Looking for NOLA’s Best Po’ Boy


Each one as unique as the city itself, you’ll want to try a traditional New Orleans sandwich (or two), the po’ boy. While it traditionally consists of roast beef or fried seafood served on New Orleans French bread, there are unique varieties found all over the city. A little history: legend is that the origin of the po’ boy is from Benny and Clovis Martin, former streetcar conductors turned restaurant owners, who made the sandwiches on thinner, crispy bread and gave them for free to transit strikers in 1929. They called them po’ boys because the men they made them for were poor. Others argue that the po’ boy has been around since the 1800s. Be sure to ask for it “dressed” for the full experience, which means dressed with all the fixings, like lettuce, tomatoes, and mayonnaise. Here are a few favorites to get you started on your po’ boy journey.

Po-boy at Harbour Seafood & Oyster Bar in New Orleans
Photo courtesy of Harbour Seafood & Oyster Bar

Harbor Seafood & Oyster Bar


Just landed in NOLA starving and can’t wait for your first po’boy? Then pop by Harbour Seafood & Oyster Bar, which is only 7 minutes from the airport on the way into town, just off I-10. In business for over 30 years, they pride themselves on the quality of their seafood. Order up an oyster or shrimp po’boy to act just like a local returning home.

Po-boy at Domilise’s in the Garden District in New Orleans
Photo courtesy of Domilise’s

Domilise's Po-Boy & Bar

Garden District

There’s always a line at Domilise’s for a reason. It’s been open for 100 years and its classic fried shrimp or roast beef po’ boys have a cult following among locals. No frills and much beloved, your best bet is to avoid Tuesdays and Thursdays when the line is extra long as Tulane students get a discount.

Po-boy sandwich at NOLA Poboys in New Orleans
Photo courtesy of NOLA Poboys

NOLA Poboys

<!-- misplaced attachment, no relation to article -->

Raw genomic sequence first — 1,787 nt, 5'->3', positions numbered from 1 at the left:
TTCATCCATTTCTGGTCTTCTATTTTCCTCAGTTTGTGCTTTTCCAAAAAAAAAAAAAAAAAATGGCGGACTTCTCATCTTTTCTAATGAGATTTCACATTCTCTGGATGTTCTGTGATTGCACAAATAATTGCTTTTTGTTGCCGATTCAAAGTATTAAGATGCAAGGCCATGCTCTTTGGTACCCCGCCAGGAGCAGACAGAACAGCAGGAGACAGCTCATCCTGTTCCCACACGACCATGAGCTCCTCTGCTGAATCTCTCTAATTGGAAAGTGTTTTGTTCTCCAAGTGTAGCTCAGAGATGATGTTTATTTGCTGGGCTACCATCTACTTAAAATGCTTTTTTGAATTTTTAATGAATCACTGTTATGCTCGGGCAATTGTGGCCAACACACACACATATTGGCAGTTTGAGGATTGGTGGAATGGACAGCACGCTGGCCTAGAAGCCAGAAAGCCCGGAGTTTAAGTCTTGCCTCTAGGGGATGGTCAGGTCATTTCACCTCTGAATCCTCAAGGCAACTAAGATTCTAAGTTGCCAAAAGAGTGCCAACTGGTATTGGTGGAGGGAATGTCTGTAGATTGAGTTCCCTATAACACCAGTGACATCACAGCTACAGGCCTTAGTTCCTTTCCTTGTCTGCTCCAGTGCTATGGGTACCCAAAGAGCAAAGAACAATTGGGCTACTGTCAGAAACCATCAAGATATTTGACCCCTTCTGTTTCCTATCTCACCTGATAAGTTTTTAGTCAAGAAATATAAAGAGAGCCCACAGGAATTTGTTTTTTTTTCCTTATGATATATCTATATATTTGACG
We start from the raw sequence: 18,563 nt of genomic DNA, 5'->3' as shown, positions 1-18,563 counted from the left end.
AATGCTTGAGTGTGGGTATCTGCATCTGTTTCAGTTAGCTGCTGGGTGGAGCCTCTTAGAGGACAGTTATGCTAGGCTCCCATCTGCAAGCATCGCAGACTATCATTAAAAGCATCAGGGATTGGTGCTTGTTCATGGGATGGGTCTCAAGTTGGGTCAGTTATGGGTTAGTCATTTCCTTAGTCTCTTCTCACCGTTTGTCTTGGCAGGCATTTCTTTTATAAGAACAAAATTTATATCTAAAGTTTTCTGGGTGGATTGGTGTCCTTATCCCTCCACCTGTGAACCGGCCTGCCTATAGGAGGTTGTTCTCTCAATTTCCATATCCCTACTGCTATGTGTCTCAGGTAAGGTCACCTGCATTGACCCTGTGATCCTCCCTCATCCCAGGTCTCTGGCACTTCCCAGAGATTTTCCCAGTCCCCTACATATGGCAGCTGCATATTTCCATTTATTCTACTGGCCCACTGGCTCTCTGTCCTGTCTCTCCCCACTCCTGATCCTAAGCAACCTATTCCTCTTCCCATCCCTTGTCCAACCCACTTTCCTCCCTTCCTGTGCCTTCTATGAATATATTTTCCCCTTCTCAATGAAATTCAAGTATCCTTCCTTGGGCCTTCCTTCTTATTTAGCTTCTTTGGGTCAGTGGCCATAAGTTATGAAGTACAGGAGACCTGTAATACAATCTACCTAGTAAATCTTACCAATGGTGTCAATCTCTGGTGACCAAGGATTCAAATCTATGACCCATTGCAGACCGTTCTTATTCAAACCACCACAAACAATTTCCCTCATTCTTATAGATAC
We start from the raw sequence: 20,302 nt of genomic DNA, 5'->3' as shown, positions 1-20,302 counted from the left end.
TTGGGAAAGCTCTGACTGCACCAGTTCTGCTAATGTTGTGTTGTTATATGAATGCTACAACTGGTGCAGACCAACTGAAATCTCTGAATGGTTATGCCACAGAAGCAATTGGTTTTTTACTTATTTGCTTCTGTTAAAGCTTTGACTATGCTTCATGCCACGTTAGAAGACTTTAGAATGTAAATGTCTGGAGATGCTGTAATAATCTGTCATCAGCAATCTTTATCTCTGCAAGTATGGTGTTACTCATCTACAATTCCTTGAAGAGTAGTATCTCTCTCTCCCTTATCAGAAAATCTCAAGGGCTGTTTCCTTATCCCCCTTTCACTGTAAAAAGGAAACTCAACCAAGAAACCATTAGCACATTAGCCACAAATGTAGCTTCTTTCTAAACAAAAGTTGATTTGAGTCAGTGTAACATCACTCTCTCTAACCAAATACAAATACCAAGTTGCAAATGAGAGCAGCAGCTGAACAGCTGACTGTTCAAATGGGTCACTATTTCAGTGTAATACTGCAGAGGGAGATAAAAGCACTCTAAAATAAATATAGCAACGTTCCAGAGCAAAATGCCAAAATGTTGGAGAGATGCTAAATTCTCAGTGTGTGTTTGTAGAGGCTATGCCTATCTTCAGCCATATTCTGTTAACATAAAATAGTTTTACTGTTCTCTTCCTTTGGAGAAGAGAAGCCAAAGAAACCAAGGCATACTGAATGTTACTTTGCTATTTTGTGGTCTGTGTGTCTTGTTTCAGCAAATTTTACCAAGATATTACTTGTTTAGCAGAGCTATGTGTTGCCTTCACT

French Quarter

Perfect for that late night po’ boy, NOLA Poboys on Bourbon Street is open until 1am and has 45+ kinds of po’ boys. They’re known for their roast beef with gravy (there are 2 types!), but we love the “Who dat”--hot fried shrimp smothered in bisque. A laid-back, casual place to grab some friends and try as many po’ boys as you can! You can also find other delicious New Orleans cuisine here like jambalaya and red beans and rice.

Po-boy sandwich at Mahoney’s in New Orleans
Photo courtesy of Mahoney’s

Mahony's Po-boys & Seafood - Uptown

Uptown and French Quarter

Mahoney’s has classic po’ boys but they’re known for their “fancier” po’ boys with “farm and dock” to table fare, like the Abita Braised Short Rib po’ boy. You’ll definitely find something delicious and unique here. We think their chicken liver is not to be missed (and they’ve also got a great happy hour).

Po-boy sandwich at Parkway in New Orleans
Photo courtesy of Parkway

Parkway Bakery & Tavern


A staple for po’ boys, Parkway has been serving up the classics since 1911. Family run and plenty of seating, it’s a solid choice for locals and tourists alike for a real New Orleans experience. We love the Surf and Turf po’ boy because it’s the best of both worlds: shrimp and roast beef together in one delicious sandwich.

Po-boy sandwich at R&O in New Orleans
Photo courtesy of R&O

R & O Restaurant and Catering


Enjoy their classic ham and roast beef po-boy with a great view of Lake Pontchartrain. A family-run spot since the 1980s, you’ll sit down in a casual, warm atmosphere to enjoy huge po’ boys. Take a stroll down to the lake afterwards to walk it off!

Po-boy sandwich at Killer Po'Boys in New Orleans
Photo courtesy of Killer Po'Boys

Killer PoBoys

French Quarter

Located in the back of Erin Rose Bar or at their separate location, Killer Poboys brings an international flair to its sandwiches. They’ve innovated the po’ boy with a Vietnamese tradition of the bahn mi sandwich. If you’re sick of fried seafood, it’s perfect for the seared shrimp...or if you’re a vegetarian, the roasted sweet potato.